MCI TB Clinic staff travel near and far to help patients manage tuberculosis
In 2012, when a tuberculosis outbreak plagued a small Inuit community in Nunavik, in the northern region of Quebec, Amélie Fosso, clinical nurse specialist at the outpatient Tuberculosis (TB) Clinic of the Montreal Chest Institute of the McGill University Health Centre (MCI-MUHC), immediately volunteered to be part of the Montreal team that was deployed to assist the community.
“I wanted to help and to get to know the Inuit communities better, because they are part of our clientele at the outpatient TB Clinic in Montreal,” she says. “It was an enriching experience, in spite of the difficult circumstances.”
TB is a major concern in Canada’s northern communities and remains a serious threat to health around the world. It affects more than nine million people every year and is the number one cause of death by infection worldwide, killing 1.5 million people a year. Managing a TB outbreak is a complex endeavour and requires the collaboration of medical and nursing experts, patients and community members.
Tuberculosis generally affects the lungs and can be highly contagious, so diagnosis and management must be undertaken quickly. MUHC Respirologist Dr. Faiz Ahmad Khan is the Director of TB Clinical Services at the MCI. He travels to Nunavik two to three times a year as a medical consultant for tuberculosis and other pulmonary diseases. He notes that while Nunavik has a very high rate of TB, every year there are also a number of sporadic outbreaks that occur in the rest of Quebec, including in and around Montreal.
“When the infection is inactive, TB isn’t contagious, and there are no symptoms. We can treat the patient to lower the risk of developing active TB,” he says. “However, once it transitions from inactive infection to active disease, TB can be transmitted to others and can also be a life-threatening illness. It’s essential to trace all the people a patient with active pulmonary TB has come in contact with.”
Another key element to successfully manage TB is to ensure that patients get the appropriate treatment and follow it for several months, and without interruptions, to the end, something that’s easier said than done, according to Dr. Ahmad Khan.
“People have their everyday lives to live, and it’s challenging for them to be on a treatment that needs close follow-up for many months. Fortunately, our dedicated nurses and our social worker are specialized in the management of TB: they support patients in taking their medications, visit patients at home, interact with the Public Health Department and advocate for patients. They’re at the core of the strength of this clinic, along with our physician experts.”
Stigma still present
Amélie and her colleagues – clinical nurse specialists Denis Francis and Octavian Boitor – work on different levels to mitigate the strong impact of TB on patients and families. Most importantly, they emphasize patient and family education as a means to develop trust and gain adherence.
“Our role is to reassure people and to give them the facts about TB: what it is, how it spreads, how to treat it, etc. We establish close ties with patients and their families and adapt interventions to their profile. If they have a good understanding and are reassured, it becomes easier to manage the disease.”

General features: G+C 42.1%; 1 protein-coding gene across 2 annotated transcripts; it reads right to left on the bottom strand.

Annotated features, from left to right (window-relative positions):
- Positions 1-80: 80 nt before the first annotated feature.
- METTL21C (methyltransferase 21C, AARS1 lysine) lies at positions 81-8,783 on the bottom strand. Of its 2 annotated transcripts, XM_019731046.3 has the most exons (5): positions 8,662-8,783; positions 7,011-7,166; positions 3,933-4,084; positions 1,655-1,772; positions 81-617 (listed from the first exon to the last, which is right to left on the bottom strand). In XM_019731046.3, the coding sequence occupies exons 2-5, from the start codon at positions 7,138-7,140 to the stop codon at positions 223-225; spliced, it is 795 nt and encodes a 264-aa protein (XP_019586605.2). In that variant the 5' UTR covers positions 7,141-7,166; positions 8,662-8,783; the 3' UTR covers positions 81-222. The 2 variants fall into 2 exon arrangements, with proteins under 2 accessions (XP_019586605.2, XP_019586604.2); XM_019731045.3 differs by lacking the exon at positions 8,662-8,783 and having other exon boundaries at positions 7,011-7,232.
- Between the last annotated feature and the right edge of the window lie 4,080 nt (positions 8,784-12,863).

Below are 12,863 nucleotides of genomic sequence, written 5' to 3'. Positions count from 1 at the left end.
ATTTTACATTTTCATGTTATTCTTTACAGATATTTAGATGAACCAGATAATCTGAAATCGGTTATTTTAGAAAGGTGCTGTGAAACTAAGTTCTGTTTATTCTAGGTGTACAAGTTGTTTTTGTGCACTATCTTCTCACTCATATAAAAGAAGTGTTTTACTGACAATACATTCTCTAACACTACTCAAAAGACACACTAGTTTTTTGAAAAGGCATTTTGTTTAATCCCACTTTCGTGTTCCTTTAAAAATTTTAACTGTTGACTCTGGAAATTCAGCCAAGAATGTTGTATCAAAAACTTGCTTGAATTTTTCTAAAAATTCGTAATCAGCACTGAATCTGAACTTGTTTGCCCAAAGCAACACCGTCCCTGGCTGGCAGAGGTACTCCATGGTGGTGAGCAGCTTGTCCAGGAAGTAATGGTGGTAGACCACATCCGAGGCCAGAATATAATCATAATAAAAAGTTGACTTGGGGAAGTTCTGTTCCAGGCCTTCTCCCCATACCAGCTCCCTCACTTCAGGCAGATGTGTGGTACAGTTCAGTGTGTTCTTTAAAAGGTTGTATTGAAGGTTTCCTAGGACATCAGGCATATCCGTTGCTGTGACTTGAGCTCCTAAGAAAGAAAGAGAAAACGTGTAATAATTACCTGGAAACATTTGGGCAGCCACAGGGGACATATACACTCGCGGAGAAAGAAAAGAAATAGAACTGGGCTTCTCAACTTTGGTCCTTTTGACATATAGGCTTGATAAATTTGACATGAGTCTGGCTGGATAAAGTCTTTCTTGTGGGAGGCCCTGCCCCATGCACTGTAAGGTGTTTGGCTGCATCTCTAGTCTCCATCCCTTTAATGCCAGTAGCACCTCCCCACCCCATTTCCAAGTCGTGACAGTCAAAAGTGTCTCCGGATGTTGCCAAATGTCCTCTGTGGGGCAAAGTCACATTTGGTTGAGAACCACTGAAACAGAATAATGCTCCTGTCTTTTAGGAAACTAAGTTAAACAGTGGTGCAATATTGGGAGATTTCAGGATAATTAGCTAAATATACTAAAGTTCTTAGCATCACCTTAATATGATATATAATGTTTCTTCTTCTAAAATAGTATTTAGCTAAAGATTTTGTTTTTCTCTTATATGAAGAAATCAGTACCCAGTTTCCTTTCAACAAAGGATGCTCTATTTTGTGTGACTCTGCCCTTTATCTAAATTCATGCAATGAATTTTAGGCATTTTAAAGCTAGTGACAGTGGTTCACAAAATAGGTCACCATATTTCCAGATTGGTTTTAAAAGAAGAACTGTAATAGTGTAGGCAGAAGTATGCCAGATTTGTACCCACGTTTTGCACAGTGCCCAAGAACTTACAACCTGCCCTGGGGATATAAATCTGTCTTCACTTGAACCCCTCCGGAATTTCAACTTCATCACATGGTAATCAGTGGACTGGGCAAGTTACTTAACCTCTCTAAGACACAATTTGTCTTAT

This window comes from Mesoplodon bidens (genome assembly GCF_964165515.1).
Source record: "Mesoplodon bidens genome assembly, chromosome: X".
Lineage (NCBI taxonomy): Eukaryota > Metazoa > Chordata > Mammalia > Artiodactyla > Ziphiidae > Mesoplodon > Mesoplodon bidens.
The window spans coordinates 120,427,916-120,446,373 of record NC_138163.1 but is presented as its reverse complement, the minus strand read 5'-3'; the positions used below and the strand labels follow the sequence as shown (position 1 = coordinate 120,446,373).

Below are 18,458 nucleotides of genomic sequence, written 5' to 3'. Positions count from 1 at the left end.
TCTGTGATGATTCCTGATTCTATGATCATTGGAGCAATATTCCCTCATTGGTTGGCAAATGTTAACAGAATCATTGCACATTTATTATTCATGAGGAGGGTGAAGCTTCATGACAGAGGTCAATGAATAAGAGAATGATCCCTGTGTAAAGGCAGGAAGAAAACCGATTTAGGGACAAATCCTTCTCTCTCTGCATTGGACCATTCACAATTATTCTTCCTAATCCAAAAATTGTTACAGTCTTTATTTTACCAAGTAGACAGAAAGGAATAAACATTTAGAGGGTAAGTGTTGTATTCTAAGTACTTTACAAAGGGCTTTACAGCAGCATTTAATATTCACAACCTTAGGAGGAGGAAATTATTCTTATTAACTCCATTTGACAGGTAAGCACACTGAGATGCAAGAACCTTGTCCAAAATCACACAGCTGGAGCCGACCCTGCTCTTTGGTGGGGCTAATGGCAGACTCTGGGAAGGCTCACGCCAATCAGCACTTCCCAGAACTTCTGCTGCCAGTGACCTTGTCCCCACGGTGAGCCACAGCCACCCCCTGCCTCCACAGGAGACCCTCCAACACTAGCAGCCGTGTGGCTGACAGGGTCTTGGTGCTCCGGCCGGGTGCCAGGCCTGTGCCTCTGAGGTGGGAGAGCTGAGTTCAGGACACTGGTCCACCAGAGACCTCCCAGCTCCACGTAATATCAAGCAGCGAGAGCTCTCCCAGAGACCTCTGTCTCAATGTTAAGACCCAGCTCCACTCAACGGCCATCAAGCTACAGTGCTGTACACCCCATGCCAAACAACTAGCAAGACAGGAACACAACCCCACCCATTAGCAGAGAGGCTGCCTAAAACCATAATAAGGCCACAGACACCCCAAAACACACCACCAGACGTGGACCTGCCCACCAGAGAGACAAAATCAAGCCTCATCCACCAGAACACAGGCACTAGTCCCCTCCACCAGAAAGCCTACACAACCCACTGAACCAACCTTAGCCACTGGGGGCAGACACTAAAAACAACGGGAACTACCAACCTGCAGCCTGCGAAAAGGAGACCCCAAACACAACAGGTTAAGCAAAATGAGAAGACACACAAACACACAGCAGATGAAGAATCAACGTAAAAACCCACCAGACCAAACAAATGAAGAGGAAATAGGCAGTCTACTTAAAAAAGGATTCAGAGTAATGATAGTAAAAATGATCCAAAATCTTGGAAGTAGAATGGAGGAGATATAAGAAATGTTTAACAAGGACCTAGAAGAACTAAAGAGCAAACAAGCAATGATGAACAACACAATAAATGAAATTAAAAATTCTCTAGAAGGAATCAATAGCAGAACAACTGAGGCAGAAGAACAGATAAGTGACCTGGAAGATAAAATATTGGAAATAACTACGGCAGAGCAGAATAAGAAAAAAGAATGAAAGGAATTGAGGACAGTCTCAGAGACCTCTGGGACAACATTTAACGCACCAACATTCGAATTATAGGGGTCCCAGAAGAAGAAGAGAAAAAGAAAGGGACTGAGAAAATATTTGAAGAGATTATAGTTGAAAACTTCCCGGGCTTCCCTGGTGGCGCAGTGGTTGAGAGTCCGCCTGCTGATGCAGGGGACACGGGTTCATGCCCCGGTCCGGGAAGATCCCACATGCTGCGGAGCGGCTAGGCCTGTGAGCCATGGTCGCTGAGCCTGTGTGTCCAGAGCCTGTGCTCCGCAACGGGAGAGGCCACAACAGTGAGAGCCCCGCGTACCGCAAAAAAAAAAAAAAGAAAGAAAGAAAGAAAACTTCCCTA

Education is also essential to fight the stigma associated with TB which is still very much present nowadays, says Amélie.
“People diagnosed with active TB must be isolated from their work, school and social environment for a period of two weeks to a few months and may face rejection from colleagues, friends and even family members”, she says. “Some employers refuse to take back employees who had TB, because they don’t want their work environment to be associated with the disease. That’s why it’s essential to educate the community and offer patients psychological support.”
Whether they’re sharing nursing and medical expertise to help with TB outbreaks in the North – Amélie went back to Nunavik a second time in 2013 – or caring for and visiting patients and communities in Montreal, all members of the staff of the MCI TB Clinic strive to bring the fight against TB out of the shadows and into full view to help patients take control of their condition and to mobilize communities to show compassion for people with TB.
Five things to know about the MCI TB Clinic
The Montreal Chest Institute Tuberculosis (TB) Clinic is a major referral centre in Montreal and across the RUIS-McGill territory, which stretches over half the area of the province of Quebec. Dr. Kevin Schwartzman, who is a respirologist and director of the MUHC Adult Respiratory Division, lists some key facts about the TB Clinic.
- We deliver complex care to patients and families and treat severe forms of TB which are becoming more prevalent throughout the world: drug-resistant TB, multidrug-resistant TB and extensively drug-resistant TB.
- We work as consultants in close collaboration with Quebec’s Director of Public Health to help keep outbreaks under control.
- We collaborate with Immigration Canada, evaluating immigrants and refugees coming from countries where TB is widespread.
- We work as consultants in respiratory medicine and tuberculosis in Nunavik, the northern region of the province of Quebec, where in 2011 the rates of TB infection and disease were several fold higher than in the rest of the province.
- We’re a focal point for TB research in Montreal. Our integrated TB research program means that results from ongoing research and clinical trials can be immediately integrated into our practice. It also means that we can focus our research efforts on key questions that come up as we treat TB in our patients, and strive to prevent it in our communities.